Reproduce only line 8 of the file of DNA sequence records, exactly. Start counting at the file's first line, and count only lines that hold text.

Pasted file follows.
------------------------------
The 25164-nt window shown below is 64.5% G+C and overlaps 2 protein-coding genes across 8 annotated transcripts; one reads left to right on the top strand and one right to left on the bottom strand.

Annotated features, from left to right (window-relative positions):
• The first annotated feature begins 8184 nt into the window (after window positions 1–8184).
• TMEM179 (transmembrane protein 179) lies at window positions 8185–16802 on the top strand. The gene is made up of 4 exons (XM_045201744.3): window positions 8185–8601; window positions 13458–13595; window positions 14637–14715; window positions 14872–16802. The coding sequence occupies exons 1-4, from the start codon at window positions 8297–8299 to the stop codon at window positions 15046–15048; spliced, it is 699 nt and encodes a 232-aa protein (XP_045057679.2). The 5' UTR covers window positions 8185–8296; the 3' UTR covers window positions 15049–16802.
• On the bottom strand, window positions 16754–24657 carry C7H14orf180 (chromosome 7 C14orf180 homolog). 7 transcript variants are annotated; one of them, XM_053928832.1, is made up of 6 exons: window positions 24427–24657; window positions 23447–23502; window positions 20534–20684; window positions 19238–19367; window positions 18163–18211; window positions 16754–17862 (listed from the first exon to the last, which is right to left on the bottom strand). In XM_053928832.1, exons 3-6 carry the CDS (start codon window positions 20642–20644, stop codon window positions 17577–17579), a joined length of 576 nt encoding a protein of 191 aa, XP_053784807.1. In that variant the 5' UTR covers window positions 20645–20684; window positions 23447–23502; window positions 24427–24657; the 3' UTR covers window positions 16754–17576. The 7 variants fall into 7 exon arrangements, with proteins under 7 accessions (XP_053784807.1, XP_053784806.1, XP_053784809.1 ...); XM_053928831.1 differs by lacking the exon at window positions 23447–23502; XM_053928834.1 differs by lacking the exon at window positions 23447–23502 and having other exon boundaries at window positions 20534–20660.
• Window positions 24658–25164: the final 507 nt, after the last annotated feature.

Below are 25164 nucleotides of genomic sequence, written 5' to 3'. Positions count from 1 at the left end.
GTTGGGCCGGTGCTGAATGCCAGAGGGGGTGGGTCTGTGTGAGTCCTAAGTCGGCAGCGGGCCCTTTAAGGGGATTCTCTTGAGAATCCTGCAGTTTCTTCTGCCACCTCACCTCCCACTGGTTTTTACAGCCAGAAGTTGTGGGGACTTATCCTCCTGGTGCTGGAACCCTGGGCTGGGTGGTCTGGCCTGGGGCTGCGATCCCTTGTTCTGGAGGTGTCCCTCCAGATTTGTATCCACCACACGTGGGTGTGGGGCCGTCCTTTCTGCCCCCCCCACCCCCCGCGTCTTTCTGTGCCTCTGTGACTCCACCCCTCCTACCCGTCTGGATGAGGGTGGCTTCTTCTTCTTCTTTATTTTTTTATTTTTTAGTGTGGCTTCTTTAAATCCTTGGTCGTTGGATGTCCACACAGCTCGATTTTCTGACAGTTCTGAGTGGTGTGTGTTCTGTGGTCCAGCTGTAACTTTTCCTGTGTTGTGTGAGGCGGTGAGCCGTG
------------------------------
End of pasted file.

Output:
GTTGGGCCGGTGCTGAATGCCAGAGGGGGTGGGTCTGTGTGAGTCCTAAGTCGGCAGCGGGCCCTTTAAGGGGATTCTCTTGAGAATCCTGCAGTTTCTTCTGCCACCTCACCTCCCACTGGTTTTTACAGCCAGAAGTTGTGGGGACTTATCCTCCTGGTGCTGGAACCCTGGGCTGGGTGGTCTGGCCTGGGGCTGCGATCCCTTGTTCTGGAGGTGTCCCTCCAGATTTGTATCCACCACACGTGGGTGTGGGGCCGTCCTTTCTGCCCCCCCCACCCCCCGCGTCTTTCTGTGCCTCTGTGACTCCACCCCTCCTACCCGTCTGGATGAGGGTGGCTTCTTCTTCTTCTTTATTTTTTTATTTTTTAGTGTGGCTTCTTTAAATCCTTGGTCGTTGGATGTCCACACAGCTCGATTTTCTGACAGTTCTGAGTGGTGTGTGTTCTGTGGTCCAGCTGTAACTTTTCCTGTGTTGTGTGAGGCGGTGAGCCGTG